Separate with grace and dignity

If you are going through a divorce or separation, your identity will change as you are no longer the wife/husband, or partner. You'll also experience a loss of your territory, which in this case is represented by the home or even the community where you live. When people end up selling the family home, they can feel resentful that they may have to downsize or move to a less salubrious area.


With adversity comes strength

With a major life altering diagnosis, you will be adjusting to your new identity with the condition that you are now living with. You'll likely be feeling a huge sense of loss for the person and the life that you had before.

Mental/emotional/physical/sexual abuse will all lead to a feeling a loss for elements of your identity and your territory, where the territory is either your home or your body.

Grief is a natural process

If you have experienced any of the losses mentioned above, then it's perfectly natural for you to experience some or all of these symptoms:


  • extreme sadness or tearful

  • despair

  • anger

  • guilt

  • fatigue

  • loss of appetite

  • mood swings

  • insomnia

  • not being able to concentrate

  • lack of motivation

  • increased use of stimulants, such as alcohol, drugs, smoking, food.

How you handle the grieving process is unique to you, and it's really important to honour how you feel. Try not to be influenced by other people's opinions or advice. Often well meaning friends or family will say things like: "what have you got to be depressed about?" or "just snap out of it!" Suffering with the symptoms of depression isn't about having a bad day, being in a mood, or being ungrateful for your life. The root cause is a deep sense of loss, and it needs to be processed by you, not how other people handled their losses.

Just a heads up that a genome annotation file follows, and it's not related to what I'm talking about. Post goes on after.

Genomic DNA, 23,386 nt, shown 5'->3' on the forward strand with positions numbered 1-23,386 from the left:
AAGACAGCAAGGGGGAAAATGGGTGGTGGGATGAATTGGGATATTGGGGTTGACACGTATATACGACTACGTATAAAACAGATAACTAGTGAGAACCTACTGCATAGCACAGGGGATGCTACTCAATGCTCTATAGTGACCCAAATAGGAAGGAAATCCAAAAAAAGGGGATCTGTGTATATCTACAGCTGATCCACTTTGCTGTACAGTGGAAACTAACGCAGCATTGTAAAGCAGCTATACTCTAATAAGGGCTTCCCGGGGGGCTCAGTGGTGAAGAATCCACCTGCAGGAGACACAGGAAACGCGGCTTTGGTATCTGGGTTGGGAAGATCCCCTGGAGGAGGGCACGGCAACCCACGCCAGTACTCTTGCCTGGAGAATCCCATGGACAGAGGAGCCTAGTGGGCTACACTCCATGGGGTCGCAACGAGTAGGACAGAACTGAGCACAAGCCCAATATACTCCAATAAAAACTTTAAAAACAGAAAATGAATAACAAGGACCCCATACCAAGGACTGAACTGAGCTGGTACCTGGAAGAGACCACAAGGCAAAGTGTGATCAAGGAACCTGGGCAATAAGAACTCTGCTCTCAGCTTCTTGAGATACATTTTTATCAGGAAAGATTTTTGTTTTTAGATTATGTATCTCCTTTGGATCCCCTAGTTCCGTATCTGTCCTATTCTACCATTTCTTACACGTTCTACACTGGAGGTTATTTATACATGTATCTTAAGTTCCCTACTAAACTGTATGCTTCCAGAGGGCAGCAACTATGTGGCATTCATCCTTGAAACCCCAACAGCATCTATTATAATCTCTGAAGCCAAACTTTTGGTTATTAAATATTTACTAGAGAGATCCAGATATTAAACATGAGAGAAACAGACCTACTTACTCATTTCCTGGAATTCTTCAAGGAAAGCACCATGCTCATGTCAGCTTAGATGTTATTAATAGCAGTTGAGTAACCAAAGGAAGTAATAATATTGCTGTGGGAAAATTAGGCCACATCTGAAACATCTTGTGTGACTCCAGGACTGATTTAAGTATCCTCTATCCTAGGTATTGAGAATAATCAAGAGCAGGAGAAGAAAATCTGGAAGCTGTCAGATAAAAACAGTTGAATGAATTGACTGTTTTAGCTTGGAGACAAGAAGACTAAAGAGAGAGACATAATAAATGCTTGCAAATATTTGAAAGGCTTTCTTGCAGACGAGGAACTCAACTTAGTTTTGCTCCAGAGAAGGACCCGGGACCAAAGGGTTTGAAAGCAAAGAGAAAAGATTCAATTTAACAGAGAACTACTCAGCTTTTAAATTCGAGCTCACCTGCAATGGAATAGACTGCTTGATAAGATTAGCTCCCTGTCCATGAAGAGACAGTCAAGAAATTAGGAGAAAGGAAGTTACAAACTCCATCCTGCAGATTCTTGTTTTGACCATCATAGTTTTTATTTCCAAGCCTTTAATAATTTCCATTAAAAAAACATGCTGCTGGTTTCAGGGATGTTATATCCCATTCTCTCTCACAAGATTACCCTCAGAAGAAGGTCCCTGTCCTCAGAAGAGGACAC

Many people are not aware that they will go through different states during the grieving process. To help you to navigate all the emotional states, I created the Guide called: "6 'States of Being' Necessary To Heal From Grief."  You can download your copy by clicking the link below.


Guiding you on the path of self-healing

Although you probably don't feel like it at the moment, there will be light at the end of the tunnel. The first step to getting there is acknowledging that you are in control of your condition. When you are in control, you can make changes. And when you start to think and behave differently, things will change, both in how you feel and what you experience.


It's important that you get the right support to process the emotions that are being held in your body. Only by processing this will your body be able to regain its natural balance and start to function properly again. 

It’s my hope to positively influence the perception of depression and help to end the damaging stigma of speaking up and asking for help. After all, if a major loss has triggered depression, we should show more compassion towards those suffering, not judgment.

If you want to learn more about my approach and how it can support you, please contact me.